Request for stories: National Adoption Month Advocacy

13 09 2010

This November Joint Council will be participating in National Adoption Month in an unprecedented and unique way.  Everyday in November, we will be highlighting the stories of those children throughout the world who have yet to be served by adoption, celebrate those children who have thrived in their adoptive family, and ask individuals to take small actions everyday to help children in need.

From today September 13, 2010 through October 15, 2010 Joint Council will be accepting stories from professionals, families and other concerned individuals who have seen the plight of children who live outside of family care and those who have gained permanency, safety and love through adoption.  To submit a story, follow the directions below.  The advocacy campaign will be one part of of Joint Council’s larger National Adoption Month Campaign, which hopes to encourage individuals to Be The Answer to the world orphan crisis.  The idea from the campaign was generated by Joint Council staff following this post in last month’s Mbali’s Message and the Be The Answer blog.

Directions for submitting a story:

  • Email the story of a child who has yet to be served through adoption and/or a story of a child who has thrived in his/her adoptive family to Jason Cohn at by October 15, 2010
    • Stories may be:
      • Three minute video
      • 750 words, please include photos of yourself and the child
    • If applicable, please include a release of information for each story submitted.
    • If the child highlighted is living outside of family care, individuals are encouraged to use a pseudonym for the child and send photos with discretion and with the child’s safety in mind.
  • Questions regarding the campaign and submitting stories should be directed to

Joint Council looks forward to the community participating in this advocacy effort.

Why must we fight for a child’s right to a family? by Rebecca Harris

31 08 2010

The following is an excerpt from Joint Council’s monthly newsletter, Mbali’s Message.  To sign up to receive it and other updates from Joint Council via email, click here.

The children who spend the last moments of their lives parentless, unloved and alone have always haunted me.  I can’t shake them, no matter how much I want to walk away out frustration with the system that blocks children from living, and dying, in families.  These children are sometimes the only reason I keep fighting.  From their graves they call to me, “please, just help one more, please just keep fighting.”  Perhaps it’s because of a little girl named Mbali who who passed in my arms – a new volunteer at an orphanage who barely knew her.  Perhaps it’s because I see her in every child.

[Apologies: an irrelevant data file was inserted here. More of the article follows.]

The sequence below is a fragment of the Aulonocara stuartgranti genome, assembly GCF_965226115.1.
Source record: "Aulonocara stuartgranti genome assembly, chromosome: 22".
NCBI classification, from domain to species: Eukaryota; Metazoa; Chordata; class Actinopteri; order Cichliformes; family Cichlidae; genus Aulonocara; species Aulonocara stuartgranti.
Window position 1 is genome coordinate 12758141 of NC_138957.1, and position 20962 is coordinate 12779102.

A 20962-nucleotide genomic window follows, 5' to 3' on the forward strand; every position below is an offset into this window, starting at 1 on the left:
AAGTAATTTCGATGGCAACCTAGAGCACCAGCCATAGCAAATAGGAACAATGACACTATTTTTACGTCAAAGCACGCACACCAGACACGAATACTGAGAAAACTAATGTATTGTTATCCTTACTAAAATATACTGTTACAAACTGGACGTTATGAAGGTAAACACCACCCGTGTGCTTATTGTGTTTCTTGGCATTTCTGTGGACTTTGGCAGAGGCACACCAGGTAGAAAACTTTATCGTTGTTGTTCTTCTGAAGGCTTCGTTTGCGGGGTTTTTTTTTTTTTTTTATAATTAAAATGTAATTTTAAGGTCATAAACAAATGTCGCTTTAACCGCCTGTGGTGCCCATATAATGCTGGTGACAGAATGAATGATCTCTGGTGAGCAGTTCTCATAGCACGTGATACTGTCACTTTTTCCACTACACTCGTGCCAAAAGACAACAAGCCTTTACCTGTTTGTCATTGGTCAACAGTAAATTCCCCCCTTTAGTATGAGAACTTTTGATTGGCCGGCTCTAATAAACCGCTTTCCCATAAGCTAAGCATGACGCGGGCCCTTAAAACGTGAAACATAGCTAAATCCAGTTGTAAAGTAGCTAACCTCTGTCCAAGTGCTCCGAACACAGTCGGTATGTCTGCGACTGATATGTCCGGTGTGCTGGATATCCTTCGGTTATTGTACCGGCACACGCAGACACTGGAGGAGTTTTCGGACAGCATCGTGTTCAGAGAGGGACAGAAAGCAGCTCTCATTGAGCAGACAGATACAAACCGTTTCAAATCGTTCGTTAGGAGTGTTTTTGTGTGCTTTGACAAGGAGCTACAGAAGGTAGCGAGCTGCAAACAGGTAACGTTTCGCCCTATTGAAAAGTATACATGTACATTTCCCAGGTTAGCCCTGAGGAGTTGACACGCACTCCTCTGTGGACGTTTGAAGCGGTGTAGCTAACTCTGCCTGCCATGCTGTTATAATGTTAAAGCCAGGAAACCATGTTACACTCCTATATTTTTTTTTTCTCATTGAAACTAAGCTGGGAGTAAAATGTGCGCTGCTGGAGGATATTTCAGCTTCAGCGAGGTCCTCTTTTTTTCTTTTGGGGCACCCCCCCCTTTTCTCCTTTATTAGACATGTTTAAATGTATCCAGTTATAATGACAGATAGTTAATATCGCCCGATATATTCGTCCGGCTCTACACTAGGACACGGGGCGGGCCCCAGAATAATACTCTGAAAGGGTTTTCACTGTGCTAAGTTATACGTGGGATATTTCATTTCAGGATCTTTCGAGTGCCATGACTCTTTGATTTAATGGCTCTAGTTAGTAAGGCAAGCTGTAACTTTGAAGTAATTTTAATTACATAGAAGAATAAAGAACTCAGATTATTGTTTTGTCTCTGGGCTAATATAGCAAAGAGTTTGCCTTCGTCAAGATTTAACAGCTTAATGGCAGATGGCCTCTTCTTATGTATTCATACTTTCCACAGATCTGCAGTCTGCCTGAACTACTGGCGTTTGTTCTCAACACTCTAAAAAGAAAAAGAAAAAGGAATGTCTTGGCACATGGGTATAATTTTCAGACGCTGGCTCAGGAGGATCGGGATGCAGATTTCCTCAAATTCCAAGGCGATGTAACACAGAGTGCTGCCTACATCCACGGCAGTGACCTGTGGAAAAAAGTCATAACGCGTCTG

Since that day over five years ago other children have been added to the stream of voices – some still fighting to live but are alone, and others who have passed alone.  From Gaby, a little girl who died soon after Mbali.  To a little girl with hydrocephalus in Kyrgyzstan.  To Rene in Haiti who I worry about every day – hoping his shunt hasn’t failed, hoping he hasn’t gotten kicked out of his orphanage, hoping that someone will give him the care he needs, hoping that the next time I travel to Haiti he will still be there.  And fearing that one day I will travel to see him and he won’t be.

Recently another child has been added.   A little boy name Evan.  Evan was a special needs child from Georgia.  Evan was adopted by a loving American family on June 28th, 2010.  On July 19th, 2010 he left this world.  Evan was lucky enough to feel the joy of a family for 22 days.  Evan was cheated by the system, wasn’t given the right to a family soon enough to save his life.  He grew up in an orphanage and then foster-care.  Evan spent two years waiting for the family to which he was referred to work through the bureaucracy and complete his adoption. Without the protection that only a family can provide he didn’t get the medical care and nurturing that he needed.  His condition worsened and despite attempts to save him, Evan passed away.

Why must we all fight for every child’s right to a family?  Because everyone deserves the chance to live and die in the loving embrace of a family.  And because millions of children suffer and pass every year alone.